Now the competition knows what cards they’re going to play, how much will we have to bet for this console generation?
One of the biggest points with every console generation is the price and how it makes up the demographics of your consumer base. The next generation of consoles has already begun being priced online, so let’s take a quick look around the web and see if there are any deals worth looking at already.
While Microsoft has already announced that their console is already region-locked, you could at least size up the prices from international retailers to see how much an Xbox One will set you back. In Australia, one of the biggest gaming retailers, EB Games and JB Hi-Fi has Microsoft’s console priced at $899 (US$861) with the standalone controller for $99 (US$95) . The PS4 has the same price, but both listings note that the console prices are currently just placeholders. The same thing goes for one of their biggest entertainment stores, JB Hi-Fi, which has the PS4 and Xbox One, both retailing for the same prices.
Across the pond in the United Kingdom, Amazon have already begun listing their prices for both consoles as well. The UK site lists the Xbox One for £599.99 (~US$910) and the PlayStation 4. However, on the Amazon Germany the Xbox One and PS4 is listed for €599.99 (~US$777) each but have yet to add any console bundles for the next-gen consoles. Both Amazon pages do say in their native tongue: “Please note that there is currently no official prices for PlayStation 4 products. The price stated are only placeholders.”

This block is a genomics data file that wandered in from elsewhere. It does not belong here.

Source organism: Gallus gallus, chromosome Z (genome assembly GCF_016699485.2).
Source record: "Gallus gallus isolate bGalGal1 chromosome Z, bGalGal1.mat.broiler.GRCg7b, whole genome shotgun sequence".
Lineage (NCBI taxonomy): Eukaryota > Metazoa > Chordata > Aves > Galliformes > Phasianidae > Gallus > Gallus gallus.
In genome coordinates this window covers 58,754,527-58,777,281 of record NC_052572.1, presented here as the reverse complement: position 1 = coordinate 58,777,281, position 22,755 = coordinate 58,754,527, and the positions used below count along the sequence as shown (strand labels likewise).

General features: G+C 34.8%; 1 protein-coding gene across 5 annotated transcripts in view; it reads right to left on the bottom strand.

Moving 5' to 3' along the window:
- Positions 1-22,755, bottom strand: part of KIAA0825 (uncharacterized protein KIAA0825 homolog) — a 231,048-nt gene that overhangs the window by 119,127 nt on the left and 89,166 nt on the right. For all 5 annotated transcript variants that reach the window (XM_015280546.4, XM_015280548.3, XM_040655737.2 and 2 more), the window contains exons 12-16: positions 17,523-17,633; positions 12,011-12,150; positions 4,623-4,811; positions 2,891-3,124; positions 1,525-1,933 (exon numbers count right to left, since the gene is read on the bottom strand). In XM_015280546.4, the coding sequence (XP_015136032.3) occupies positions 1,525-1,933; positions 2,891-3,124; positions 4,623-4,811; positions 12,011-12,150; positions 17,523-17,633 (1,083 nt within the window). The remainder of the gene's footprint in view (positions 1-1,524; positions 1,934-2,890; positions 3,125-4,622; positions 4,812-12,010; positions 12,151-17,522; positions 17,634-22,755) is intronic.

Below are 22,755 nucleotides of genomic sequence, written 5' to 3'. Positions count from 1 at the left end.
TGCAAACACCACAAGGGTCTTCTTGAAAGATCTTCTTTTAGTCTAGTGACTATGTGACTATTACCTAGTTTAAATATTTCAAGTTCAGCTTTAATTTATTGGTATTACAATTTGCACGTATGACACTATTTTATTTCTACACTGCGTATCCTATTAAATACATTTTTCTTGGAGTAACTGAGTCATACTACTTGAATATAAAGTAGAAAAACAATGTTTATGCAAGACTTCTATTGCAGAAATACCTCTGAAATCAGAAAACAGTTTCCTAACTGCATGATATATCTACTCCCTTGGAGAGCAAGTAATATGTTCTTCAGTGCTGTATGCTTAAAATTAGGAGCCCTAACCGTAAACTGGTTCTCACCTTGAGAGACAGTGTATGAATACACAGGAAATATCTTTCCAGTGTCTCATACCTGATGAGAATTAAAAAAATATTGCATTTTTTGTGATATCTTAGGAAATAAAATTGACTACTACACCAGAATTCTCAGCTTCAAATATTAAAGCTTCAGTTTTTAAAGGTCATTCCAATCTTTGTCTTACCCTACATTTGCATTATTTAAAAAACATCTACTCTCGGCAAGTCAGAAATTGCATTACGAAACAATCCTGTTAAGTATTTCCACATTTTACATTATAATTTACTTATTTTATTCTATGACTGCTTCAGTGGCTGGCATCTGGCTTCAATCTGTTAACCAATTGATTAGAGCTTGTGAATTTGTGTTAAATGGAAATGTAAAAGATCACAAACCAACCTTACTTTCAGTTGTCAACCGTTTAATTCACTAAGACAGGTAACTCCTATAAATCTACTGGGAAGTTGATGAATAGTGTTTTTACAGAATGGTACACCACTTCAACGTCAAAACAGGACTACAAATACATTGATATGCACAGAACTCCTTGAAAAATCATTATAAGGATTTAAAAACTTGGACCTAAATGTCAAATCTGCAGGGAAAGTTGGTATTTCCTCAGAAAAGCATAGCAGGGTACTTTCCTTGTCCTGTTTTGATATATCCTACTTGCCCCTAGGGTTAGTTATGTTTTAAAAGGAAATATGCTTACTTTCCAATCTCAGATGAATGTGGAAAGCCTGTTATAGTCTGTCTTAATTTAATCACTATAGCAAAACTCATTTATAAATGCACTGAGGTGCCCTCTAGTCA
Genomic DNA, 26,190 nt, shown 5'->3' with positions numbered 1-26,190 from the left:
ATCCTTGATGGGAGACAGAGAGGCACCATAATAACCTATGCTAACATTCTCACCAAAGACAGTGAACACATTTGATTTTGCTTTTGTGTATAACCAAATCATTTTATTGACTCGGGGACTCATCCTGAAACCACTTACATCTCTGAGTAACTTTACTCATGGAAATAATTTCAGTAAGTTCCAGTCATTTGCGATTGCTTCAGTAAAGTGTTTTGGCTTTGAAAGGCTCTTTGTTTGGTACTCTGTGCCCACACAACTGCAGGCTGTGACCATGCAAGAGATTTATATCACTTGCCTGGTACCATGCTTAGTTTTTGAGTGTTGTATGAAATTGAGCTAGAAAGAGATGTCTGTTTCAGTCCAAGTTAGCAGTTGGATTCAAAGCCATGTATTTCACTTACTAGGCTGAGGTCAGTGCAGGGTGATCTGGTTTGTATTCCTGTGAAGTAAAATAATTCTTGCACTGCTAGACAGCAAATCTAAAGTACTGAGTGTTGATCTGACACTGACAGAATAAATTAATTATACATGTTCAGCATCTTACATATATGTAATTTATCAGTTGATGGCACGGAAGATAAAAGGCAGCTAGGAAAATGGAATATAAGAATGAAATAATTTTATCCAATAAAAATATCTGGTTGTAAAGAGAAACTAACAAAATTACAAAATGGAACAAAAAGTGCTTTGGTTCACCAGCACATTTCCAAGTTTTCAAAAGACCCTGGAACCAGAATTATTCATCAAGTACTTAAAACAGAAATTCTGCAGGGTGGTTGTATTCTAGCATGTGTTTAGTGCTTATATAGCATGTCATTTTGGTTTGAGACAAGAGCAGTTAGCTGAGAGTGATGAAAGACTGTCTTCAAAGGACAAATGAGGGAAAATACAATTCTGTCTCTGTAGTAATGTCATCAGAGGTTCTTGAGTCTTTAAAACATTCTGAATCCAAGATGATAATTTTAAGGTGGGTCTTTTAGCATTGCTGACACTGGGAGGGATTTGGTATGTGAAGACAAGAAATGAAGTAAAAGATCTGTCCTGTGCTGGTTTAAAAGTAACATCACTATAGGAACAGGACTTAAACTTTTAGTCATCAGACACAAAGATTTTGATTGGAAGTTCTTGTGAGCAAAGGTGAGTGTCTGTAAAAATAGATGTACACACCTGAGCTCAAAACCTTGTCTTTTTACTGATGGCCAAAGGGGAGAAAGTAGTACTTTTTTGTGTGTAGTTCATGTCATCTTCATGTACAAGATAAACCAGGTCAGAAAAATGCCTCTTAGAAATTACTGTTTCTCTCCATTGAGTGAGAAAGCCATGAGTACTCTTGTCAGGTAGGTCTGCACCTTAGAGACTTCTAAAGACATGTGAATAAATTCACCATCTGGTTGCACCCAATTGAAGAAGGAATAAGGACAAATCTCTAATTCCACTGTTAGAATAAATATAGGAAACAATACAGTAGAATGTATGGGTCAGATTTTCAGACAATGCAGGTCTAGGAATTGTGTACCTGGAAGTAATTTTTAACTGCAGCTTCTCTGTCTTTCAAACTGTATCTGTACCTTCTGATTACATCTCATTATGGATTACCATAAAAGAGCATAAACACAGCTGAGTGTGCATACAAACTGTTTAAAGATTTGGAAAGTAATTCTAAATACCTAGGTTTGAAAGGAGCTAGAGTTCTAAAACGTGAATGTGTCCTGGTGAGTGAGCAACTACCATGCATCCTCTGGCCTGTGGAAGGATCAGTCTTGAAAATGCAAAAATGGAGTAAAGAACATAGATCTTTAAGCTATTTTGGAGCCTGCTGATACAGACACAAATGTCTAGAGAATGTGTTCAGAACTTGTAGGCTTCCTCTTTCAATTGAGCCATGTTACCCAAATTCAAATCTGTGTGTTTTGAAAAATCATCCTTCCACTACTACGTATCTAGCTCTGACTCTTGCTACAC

While I don’t doubt that these prices are close to final pricing points, they are simply there for these online retailers to accept pre-orders from consumers excited by the early buzz and hype. It is also worth mentioning that Microsoft may follow Nintendo in releasing a regular and premium console. As Nintendo released two different types of Wii U, Sony and Microsoft may be releasing two different types of consoles for different consumers. Rumours have speculated that a cut-down model would be available for the Xbox One which would be $299 and have a $15 monthly fee. While I am not sure how this would work outside the United States, I’m sure most consumers would stick with the full-priced model, seen above.
One thing of note is that each console listed their games at 99.99. Whether it was Australia, UK, Germany or even in the US, but these could easily just be placeholders and reflect the games already announced in their respective reveals. With E3 less than a fortnight away though, the prices will be revealed worldwide and all those prices will change literally overnight.